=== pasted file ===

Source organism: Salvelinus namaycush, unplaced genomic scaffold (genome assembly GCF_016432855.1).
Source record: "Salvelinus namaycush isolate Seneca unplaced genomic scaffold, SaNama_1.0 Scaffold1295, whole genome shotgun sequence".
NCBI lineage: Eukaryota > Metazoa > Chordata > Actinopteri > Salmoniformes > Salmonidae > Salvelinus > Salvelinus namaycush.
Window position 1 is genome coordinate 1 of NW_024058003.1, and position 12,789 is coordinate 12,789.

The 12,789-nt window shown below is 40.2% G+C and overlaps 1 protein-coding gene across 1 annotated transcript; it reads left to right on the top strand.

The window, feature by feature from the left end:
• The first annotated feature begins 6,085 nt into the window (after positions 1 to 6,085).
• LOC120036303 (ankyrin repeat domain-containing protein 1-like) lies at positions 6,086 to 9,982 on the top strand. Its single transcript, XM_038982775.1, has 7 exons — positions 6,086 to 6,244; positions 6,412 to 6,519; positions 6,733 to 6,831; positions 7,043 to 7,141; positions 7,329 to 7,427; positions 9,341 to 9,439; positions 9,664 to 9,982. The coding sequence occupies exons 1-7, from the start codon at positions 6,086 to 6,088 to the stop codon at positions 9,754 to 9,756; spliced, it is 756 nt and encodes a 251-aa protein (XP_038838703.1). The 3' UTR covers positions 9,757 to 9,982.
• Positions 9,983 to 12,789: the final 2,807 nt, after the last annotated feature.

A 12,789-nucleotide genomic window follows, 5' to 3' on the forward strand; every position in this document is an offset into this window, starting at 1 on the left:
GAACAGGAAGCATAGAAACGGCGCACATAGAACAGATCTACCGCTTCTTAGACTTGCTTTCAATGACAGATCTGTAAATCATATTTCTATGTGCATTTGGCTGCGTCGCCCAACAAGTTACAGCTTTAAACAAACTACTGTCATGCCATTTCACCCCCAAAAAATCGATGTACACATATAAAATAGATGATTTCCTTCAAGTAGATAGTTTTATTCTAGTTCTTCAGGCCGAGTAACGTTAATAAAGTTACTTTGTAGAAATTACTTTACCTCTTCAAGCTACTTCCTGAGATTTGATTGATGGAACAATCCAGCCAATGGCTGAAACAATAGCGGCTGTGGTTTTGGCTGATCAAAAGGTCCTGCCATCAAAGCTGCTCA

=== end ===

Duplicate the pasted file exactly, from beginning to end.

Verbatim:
Source organism: Salvelinus namaycush, unplaced genomic scaffold (genome assembly GCF_016432855.1).
Source record: "Salvelinus namaycush isolate Seneca unplaced genomic scaffold, SaNama_1.0 Scaffold1295, whole genome shotgun sequence".
NCBI lineage: Eukaryota > Metazoa > Chordata > Actinopteri > Salmoniformes > Salmonidae > Salvelinus > Salvelinus namaycush.
Window position 1 is genome coordinate 1 of NW_024058003.1, and position 12,789 is coordinate 12,789.

The 12,789-nt window shown below is 40.2% G+C and overlaps 1 protein-coding gene across 1 annotated transcript; it reads left to right on the top strand.

The window, feature by feature from the left end:
• The first annotated feature begins 6,085 nt into the window (after positions 1 to 6,085).
• LOC120036303 (ankyrin repeat domain-containing protein 1-like) lies at positions 6,086 to 9,982 on the top strand. Its single transcript, XM_038982775.1, has 7 exons — positions 6,086 to 6,244; positions 6,412 to 6,519; positions 6,733 to 6,831; positions 7,043 to 7,141; positions 7,329 to 7,427; positions 9,341 to 9,439; positions 9,664 to 9,982. The coding sequence occupies exons 1-7, from the start codon at positions 6,086 to 6,088 to the stop codon at positions 9,754 to 9,756; spliced, it is 756 nt and encodes a 251-aa protein (XP_038838703.1). The 3' UTR covers positions 9,757 to 9,982.
• Positions 9,983 to 12,789: the final 2,807 nt, after the last annotated feature.

A 12,789-nucleotide genomic window follows, 5' to 3' on the forward strand; every position in this document is an offset into this window, starting at 1 on the left:
GAACAGGAAGCATAGAAACGGCGCACATAGAACAGATCTACCGCTTCTTAGACTTGCTTTCAATGACAGATCTGTAAATCATATTTCTATGTGCATTTGGCTGCGTCGCCCAACAAGTTACAGCTTTAAACAAACTACTGTCATGCCATTTCACCCCCAAAAAATCGATGTACACATATAAAATAGATGATTTCCTTCAAGTAGATAGTTTTATTCTAGTTCTTCAGGCCGAGTAACGTTAATAAAGTTACTTTGTAGAAATTACTTTACCTCTTCAAGCTACTTCCTGAGATTTGATTGATGGAACAATCCAGCCAATGGCTGAAACAATAGCGGCTGTGGTTTTGGCTGATCAAAAGGTCCTGCCATCAAAGCTGCTCA